My fiancé and I hold ethical non-monogamy as one of the values at the core of our relationship. So we are determined to make sure that value is represented at our microwedding, and have been thinking about creative and subtle ways to incorporate it into our ceremonies and rituals.
Although our beloved friends and family know we’re not monogamous (and some of them aren’t, either!), we want everyone present to feel comfortable. We’re not looking to shock our guests, and we also want our weddings to be at least a little tasteful –we’re not throwing an orgy, after all (not on this particular date, anyway!). We also want to make sure that whatever we do at our wedding feels authentic to us, not appropriated or co-opted from another culture.
So imagine our delight when, while researching wedding customs traditional to our ethnic backgrounds (he’s half Italian and half Swedish; I’m Ashkenazi Jewish), we discovered that there actually exists a ritual that’s time-honored, joyful, culturally-specific, and non-monogamous. And it’s even a little queer-friendly.
Turns out that at Swedish weddings, it’s a thing that if either member of the couple leaves the other’s side, guests rush up to steal a kiss. If, say, the bride goes to the bathroom, guests might line up to kiss the groom. Traditionally, of course, this meant that male guests kissed the bride and female guests kissed the groom. But according to Stockholm wedding planner Mariella Rietschel Gink on the Swedish site The Local, “there’s almost always a male friend who also gets up to kiss the groom.” Sure, this is probably usually played off as a sweet-natured joke instead of actual gay delight, but why not capitalize on it? And why not make it more consensual, while we’re at it?
The way we’ve decided to implement and personalize this tradition is to have our guests at our adults-only, legal, City Hall elopement form a U-shape in the room at the beginning of the ceremony. Our amazing officiant will let them know that we’re about to engage in an age-old wedding ritual practiced in my fiancé’s maternal ancestral homeland, Sweden. She’ll tell everyone that we are going to connect with everyone there — and that if anyone feels like kissing us at this time, they should feel free to, in accordance with Swedish custom. That they can even make out with us, if they like, and we consent to being kissed by everyone present.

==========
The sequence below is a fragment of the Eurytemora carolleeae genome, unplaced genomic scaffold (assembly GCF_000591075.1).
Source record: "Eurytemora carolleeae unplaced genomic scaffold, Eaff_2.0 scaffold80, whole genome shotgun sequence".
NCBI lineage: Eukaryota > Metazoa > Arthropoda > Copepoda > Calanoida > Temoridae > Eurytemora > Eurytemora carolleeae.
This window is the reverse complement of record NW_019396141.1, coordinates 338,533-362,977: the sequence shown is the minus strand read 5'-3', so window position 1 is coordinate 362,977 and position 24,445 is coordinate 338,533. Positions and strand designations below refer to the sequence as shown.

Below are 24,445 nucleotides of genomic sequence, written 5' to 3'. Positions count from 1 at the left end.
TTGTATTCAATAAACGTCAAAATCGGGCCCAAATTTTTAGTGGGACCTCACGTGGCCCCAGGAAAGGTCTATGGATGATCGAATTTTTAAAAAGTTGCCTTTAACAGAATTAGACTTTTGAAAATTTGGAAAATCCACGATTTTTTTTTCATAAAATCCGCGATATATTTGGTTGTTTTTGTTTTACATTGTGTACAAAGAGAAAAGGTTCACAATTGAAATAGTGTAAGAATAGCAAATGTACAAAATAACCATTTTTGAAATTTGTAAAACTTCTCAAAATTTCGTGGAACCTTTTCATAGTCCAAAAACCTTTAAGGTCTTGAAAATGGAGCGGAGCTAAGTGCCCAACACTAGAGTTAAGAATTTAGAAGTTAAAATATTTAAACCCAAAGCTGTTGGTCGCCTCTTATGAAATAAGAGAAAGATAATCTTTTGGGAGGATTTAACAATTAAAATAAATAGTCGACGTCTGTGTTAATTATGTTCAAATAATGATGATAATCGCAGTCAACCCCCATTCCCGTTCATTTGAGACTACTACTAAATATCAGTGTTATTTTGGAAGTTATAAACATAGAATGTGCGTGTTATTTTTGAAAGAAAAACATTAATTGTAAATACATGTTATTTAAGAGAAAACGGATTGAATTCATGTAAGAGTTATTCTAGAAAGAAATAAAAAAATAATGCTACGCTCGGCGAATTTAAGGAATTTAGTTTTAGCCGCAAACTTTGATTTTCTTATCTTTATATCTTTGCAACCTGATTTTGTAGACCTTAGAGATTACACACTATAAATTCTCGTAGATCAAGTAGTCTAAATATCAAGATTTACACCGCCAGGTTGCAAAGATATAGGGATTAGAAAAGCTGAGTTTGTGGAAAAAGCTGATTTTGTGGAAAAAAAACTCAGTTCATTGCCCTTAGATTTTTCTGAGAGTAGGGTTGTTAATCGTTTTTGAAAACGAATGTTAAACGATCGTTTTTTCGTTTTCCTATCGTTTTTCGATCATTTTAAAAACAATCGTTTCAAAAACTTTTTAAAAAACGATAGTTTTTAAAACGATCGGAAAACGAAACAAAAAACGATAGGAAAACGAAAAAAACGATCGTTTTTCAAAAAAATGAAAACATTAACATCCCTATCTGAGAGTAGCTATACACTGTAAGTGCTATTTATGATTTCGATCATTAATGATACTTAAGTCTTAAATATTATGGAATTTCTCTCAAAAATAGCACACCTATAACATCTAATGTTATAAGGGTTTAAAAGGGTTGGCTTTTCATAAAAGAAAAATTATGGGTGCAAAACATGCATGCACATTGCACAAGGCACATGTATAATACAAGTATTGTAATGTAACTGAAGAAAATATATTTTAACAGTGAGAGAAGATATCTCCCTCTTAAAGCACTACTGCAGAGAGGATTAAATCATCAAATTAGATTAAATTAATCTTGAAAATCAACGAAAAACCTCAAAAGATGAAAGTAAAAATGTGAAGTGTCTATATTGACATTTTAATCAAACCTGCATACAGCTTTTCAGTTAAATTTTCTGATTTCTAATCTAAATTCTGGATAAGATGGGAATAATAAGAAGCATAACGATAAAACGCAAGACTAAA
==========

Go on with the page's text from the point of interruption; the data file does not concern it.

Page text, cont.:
Then we’ll walk around the U of guests in opposite directions (probably to the Don Henley/Stevie Nicks classic “Leather and Lace,” for reasons), hoping that our guests — some of whom have made out with us before — will choose to make out with us a little at our wedding. With any luck, my fiancé will get kissed by lots of cute girl-types and maybe some cute guy-types. With any luck, I’ll get kissed by nearly everyone (yay for a community full of bi/pan women!).
And even if some folks choose not to mack on us, we will still get a moment to stare into each other’s eyes, hold hands, share a laugh, and otherwise have a special second with each and every person who has chosen to be there for us on that day.
Nothing would make us happier. Skol, Sweden!